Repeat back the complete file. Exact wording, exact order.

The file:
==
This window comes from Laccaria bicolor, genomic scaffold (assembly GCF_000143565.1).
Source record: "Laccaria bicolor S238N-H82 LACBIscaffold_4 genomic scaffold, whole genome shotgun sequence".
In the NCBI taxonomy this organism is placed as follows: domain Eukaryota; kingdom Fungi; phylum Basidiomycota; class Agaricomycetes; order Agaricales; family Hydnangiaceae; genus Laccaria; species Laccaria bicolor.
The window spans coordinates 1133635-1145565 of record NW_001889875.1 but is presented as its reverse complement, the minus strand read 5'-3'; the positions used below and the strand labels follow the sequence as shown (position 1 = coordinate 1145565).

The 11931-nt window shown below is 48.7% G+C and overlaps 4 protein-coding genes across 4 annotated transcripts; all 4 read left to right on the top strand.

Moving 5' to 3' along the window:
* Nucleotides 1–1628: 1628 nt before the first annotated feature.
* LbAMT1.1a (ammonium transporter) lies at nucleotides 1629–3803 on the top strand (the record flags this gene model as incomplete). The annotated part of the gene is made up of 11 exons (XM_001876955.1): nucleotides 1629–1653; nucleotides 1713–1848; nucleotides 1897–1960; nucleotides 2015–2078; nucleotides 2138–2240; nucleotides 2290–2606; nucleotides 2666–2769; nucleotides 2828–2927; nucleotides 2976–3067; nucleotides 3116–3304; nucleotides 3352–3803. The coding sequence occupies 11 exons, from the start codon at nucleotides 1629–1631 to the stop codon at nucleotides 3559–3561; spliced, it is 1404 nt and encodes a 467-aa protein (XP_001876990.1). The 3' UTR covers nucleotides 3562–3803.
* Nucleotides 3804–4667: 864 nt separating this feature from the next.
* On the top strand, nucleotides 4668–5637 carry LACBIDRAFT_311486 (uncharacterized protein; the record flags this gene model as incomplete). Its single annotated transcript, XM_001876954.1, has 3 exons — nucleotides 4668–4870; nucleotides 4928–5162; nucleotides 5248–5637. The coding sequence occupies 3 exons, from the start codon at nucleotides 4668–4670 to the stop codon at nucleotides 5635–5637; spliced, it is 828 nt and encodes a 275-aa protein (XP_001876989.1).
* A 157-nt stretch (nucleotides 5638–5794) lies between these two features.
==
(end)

This window comes from Laccaria bicolor, genomic scaffold (assembly GCF_000143565.1).
Source record: "Laccaria bicolor S238N-H82 LACBIscaffold_4 genomic scaffold, whole genome shotgun sequence".
In the NCBI taxonomy this organism is placed as follows: domain Eukaryota; kingdom Fungi; phylum Basidiomycota; class Agaricomycetes; order Agaricales; family Hydnangiaceae; genus Laccaria; species Laccaria bicolor.
The window spans coordinates 1133635-1145565 of record NW_001889875.1 but is presented as its reverse complement, the minus strand read 5'-3'; the positions used below and the strand labels follow the sequence as shown (position 1 = coordinate 1145565).

The 11931-nt window shown below is 48.7% G+C and overlaps 4 protein-coding genes across 4 annotated transcripts; all 4 read left to right on the top strand.

Moving 5' to 3' along the window:
* Nucleotides 1–1628: 1628 nt before the first annotated feature.
* LbAMT1.1a (ammonium transporter) lies at nucleotides 1629–3803 on the top strand (the record flags this gene model as incomplete). The annotated part of the gene is made up of 11 exons (XM_001876955.1): nucleotides 1629–1653; nucleotides 1713–1848; nucleotides 1897–1960; nucleotides 2015–2078; nucleotides 2138–2240; nucleotides 2290–2606; nucleotides 2666–2769; nucleotides 2828–2927; nucleotides 2976–3067; nucleotides 3116–3304; nucleotides 3352–3803. The coding sequence occupies 11 exons, from the start codon at nucleotides 1629–1631 to the stop codon at nucleotides 3559–3561; spliced, it is 1404 nt and encodes a 467-aa protein (XP_001876990.1). The 3' UTR covers nucleotides 3562–3803.
* Nucleotides 3804–4667: 864 nt separating this feature from the next.
* On the top strand, nucleotides 4668–5637 carry LACBIDRAFT_311486 (uncharacterized protein; the record flags this gene model as incomplete). Its single annotated transcript, XM_001876954.1, has 3 exons — nucleotides 4668–4870; nucleotides 4928–5162; nucleotides 5248–5637. The coding sequence occupies 3 exons, from the start codon at nucleotides 4668–4670 to the stop codon at nucleotides 5635–5637; spliced, it is 828 nt and encodes a 275-aa protein (XP_001876989.1).
* A 157-nt stretch (nucleotides 5638–5794) lies between these two features.